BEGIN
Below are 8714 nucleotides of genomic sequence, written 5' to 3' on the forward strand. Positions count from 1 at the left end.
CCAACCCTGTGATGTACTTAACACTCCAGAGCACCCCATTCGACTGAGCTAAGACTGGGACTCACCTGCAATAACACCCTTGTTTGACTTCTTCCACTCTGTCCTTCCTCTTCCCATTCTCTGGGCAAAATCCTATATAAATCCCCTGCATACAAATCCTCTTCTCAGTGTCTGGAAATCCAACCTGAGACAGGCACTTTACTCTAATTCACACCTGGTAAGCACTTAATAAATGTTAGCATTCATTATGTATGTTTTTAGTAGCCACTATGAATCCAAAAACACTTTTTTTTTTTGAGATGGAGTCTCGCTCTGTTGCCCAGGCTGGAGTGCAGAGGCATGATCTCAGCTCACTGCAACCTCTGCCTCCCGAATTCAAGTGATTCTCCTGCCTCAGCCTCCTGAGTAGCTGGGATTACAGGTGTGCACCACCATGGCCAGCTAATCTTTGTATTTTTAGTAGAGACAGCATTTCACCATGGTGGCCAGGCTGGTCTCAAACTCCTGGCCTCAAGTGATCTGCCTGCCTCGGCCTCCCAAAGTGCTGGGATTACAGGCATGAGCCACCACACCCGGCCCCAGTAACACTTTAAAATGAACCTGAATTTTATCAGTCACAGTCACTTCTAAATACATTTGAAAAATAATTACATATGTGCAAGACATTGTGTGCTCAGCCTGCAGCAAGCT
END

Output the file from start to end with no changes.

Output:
Below are 8714 nucleotides of genomic sequence, written 5' to 3' on the forward strand. Positions count from 1 at the left end.
CCAACCCTGTGATGTACTTAACACTCCAGAGCACCCCATTCGACTGAGCTAAGACTGGGACTCACCTGCAATAACACCCTTGTTTGACTTCTTCCACTCTGTCCTTCCTCTTCCCATTCTCTGGGCAAAATCCTATATAAATCCCCTGCATACAAATCCTCTTCTCAGTGTCTGGAAATCCAACCTGAGACAGGCACTTTACTCTAATTCACACCTGGTAAGCACTTAATAAATGTTAGCATTCATTATGTATGTTTTTAGTAGCCACTATGAATCCAAAAACACTTTTTTTTTTTGAGATGGAGTCTCGCTCTGTTGCCCAGGCTGGAGTGCAGAGGCATGATCTCAGCTCACTGCAACCTCTGCCTCCCGAATTCAAGTGATTCTCCTGCCTCAGCCTCCTGAGTAGCTGGGATTACAGGTGTGCACCACCATGGCCAGCTAATCTTTGTATTTTTAGTAGAGACAGCATTTCACCATGGTGGCCAGGCTGGTCTCAAACTCCTGGCCTCAAGTGATCTGCCTGCCTCGGCCTCCCAAAGTGCTGGGATTACAGGCATGAGCCACCACACCCGGCCCCAGTAACACTTTAAAATGAACCTGAATTTTATCAGTCACAGTCACTTCTAAATACATTTGAAAAATAATTACATATGTGCAAGACATTGTGTGCTCAGCCTGCAGCAAGCT